Wow, it sounds like this book tackles some rather disturbing issues, that would make most people squirm. It does seem that there needs to be a point to the story to make it work, though.

Meghan said...

I'm not sure this one's for me. I'm okay with disturbing issues, usually, but the idea of incest portrayed in a romantic light makes me feel a bit ill. I'll have to see if it's available at the library.

Pam (@iwriteinbooks) said...

I've come across quite a few reviews of this, so far and none have yet convinced me totally to read it. I think it's sort of a strange topic for me to think about so I haven't really gotten there, yet. Hmmm...

(Diane) Bibliophile By the Sea said...

I think I would find this one too disturbing, but you did a great job with the review of such a tough topic.

Jenny said...

I hate incest in books. I haven't read that many books with incest in them, but when I have, it's been very disturbing. I try to steer clear, and I definitely don't need it in my YA. Of course I am presently engaged in reading the Song of Ice and Fire series, much of the first book of which hinges on the brother-sister incest between two of the characters.

Robin McCormack said...

Must have been a difficult review to write. Doesn't sound like a book I would particularly enjoy.

Amy said...

I felt like her ultimate point was that you can't really know what's going through someone's mind or what their exact circumstances are when you judge. I do think it was romanticized, but it really made me think about WHY I have the ideas about incest I do and to consider how it affects people actually in those relationships.

I think this book really has made a lot of people think, though, from all over the spectrum and in that regard it's quite successful even if as a work of art it's not.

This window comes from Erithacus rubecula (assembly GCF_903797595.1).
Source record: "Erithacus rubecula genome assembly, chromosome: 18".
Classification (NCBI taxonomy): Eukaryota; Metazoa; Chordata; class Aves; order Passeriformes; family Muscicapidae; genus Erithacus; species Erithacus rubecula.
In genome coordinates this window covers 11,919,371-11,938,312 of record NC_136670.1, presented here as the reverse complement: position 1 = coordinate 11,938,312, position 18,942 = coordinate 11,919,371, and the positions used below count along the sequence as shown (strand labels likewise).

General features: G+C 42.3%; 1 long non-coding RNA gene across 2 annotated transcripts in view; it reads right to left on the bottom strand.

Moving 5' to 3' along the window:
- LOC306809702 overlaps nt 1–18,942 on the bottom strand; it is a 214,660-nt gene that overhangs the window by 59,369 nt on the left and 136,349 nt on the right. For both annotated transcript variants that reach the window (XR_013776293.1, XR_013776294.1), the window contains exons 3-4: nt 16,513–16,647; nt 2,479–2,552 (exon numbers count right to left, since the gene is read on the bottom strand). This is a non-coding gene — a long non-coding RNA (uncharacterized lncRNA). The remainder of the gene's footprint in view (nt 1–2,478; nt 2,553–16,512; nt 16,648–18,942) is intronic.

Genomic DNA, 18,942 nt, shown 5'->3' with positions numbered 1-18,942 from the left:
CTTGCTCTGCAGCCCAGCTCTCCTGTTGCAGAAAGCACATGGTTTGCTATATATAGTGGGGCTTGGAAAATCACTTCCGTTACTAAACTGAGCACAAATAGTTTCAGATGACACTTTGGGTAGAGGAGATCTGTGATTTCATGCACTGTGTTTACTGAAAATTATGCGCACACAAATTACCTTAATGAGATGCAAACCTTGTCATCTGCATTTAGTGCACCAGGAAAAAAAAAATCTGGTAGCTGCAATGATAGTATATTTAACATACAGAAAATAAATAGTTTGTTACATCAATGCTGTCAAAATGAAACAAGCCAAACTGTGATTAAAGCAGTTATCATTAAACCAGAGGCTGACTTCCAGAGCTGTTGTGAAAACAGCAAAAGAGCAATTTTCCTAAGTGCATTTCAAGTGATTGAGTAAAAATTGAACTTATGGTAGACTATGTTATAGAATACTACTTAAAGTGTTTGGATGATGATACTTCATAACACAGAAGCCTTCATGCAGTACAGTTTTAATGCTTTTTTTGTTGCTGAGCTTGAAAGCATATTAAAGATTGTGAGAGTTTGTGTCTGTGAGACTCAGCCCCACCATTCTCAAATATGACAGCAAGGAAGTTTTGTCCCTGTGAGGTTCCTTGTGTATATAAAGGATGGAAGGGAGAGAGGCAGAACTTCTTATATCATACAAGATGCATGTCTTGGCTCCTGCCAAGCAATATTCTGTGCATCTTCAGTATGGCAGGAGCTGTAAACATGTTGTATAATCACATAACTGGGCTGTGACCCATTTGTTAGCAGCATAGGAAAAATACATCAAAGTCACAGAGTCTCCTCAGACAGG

Marg said...

I have read your review twice now, and I am pretty sure that I couldn't read this book without have a terrible strong reaction to it.

Geosi said...

I have read reviews of this book and have looks like have received mixed reactions. I doubt if I may go in for this now. Perhaps, much, much later.

Amy said...

This book sounds disturbing, fascinating and very sad to me. It also makes me wonder how many situations like this are occuring out in the world. It doesn't surprise me that much that Lochan and Maya end up in an incestual relationship since they are put in a strange position at home acting as mom and dad to their younger siblings. They don't have the time or focus to be with friends and meet people their age to date and spend time with. What really strikes me is their awareness that what they're doing isn't natural and they shouldn't do it. I guess I would have thought the stress of their home situation and the grom, despairing atmosphere might have made them a little weird or nutty and, hence, confused about what they're doing. But now that I say that, it's sort of a cop out!

I wonder why the author didn't make it more clear her reason for writing this book. I don't like the idea that it's just to tittillate the adolescent set and hope that's not it, though I think it's a good point you raise.
Thank you for reviewing this book :o)